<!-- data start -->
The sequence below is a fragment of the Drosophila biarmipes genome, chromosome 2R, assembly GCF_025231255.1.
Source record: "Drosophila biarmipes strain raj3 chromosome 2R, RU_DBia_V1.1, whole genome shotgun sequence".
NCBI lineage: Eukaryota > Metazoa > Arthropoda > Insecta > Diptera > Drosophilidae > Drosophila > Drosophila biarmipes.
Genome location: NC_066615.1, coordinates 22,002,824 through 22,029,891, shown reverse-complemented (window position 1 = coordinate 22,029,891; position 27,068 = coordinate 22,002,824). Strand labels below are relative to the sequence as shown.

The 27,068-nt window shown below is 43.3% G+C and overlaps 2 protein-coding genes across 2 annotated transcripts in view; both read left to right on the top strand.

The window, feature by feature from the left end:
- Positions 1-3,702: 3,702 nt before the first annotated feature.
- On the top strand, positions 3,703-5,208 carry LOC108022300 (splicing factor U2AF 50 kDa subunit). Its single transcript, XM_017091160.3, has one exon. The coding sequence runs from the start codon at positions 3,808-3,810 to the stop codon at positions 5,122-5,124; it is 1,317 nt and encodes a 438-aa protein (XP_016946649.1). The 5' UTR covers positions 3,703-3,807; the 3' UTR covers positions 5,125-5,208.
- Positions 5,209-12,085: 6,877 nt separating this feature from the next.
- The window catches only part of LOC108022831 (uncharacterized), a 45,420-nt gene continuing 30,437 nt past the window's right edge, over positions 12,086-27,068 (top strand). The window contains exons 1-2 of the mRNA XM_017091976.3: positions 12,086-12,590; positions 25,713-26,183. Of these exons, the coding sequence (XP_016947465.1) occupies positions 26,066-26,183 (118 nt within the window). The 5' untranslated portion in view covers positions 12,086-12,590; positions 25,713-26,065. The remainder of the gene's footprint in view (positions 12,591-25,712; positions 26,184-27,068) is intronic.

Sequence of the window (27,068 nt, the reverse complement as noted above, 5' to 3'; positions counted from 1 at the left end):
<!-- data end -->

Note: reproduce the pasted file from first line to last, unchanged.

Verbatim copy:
The sequence below is a fragment of the Drosophila biarmipes genome, chromosome 2R, assembly GCF_025231255.1.
Source record: "Drosophila biarmipes strain raj3 chromosome 2R, RU_DBia_V1.1, whole genome shotgun sequence".
NCBI lineage: Eukaryota > Metazoa > Arthropoda > Insecta > Diptera > Drosophilidae > Drosophila > Drosophila biarmipes.
Genome location: NC_066615.1, coordinates 22,002,824 through 22,029,891, shown reverse-complemented (window position 1 = coordinate 22,029,891; position 27,068 = coordinate 22,002,824). Strand labels below are relative to the sequence as shown.

The 27,068-nt window shown below is 43.3% G+C and overlaps 2 protein-coding genes across 2 annotated transcripts in view; both read left to right on the top strand.

The window, feature by feature from the left end:
- Positions 1-3,702: 3,702 nt before the first annotated feature.
- On the top strand, positions 3,703-5,208 carry LOC108022300 (splicing factor U2AF 50 kDa subunit). Its single transcript, XM_017091160.3, has one exon. The coding sequence runs from the start codon at positions 3,808-3,810 to the stop codon at positions 5,122-5,124; it is 1,317 nt and encodes a 438-aa protein (XP_016946649.1). The 5' UTR covers positions 3,703-3,807; the 3' UTR covers positions 5,125-5,208.
- Positions 5,209-12,085: 6,877 nt separating this feature from the next.
- The window catches only part of LOC108022831 (uncharacterized), a 45,420-nt gene continuing 30,437 nt past the window's right edge, over positions 12,086-27,068 (top strand). The window contains exons 1-2 of the mRNA XM_017091976.3: positions 12,086-12,590; positions 25,713-26,183. Of these exons, the coding sequence (XP_016947465.1) occupies positions 26,066-26,183 (118 nt within the window). The 5' untranslated portion in view covers positions 12,086-12,590; positions 25,713-26,065. The remainder of the gene's footprint in view (positions 12,591-25,712; positions 26,184-27,068) is intronic.

Sequence of the window (27,068 nt, the reverse complement as noted above, 5' to 3'; positions counted from 1 at the left end):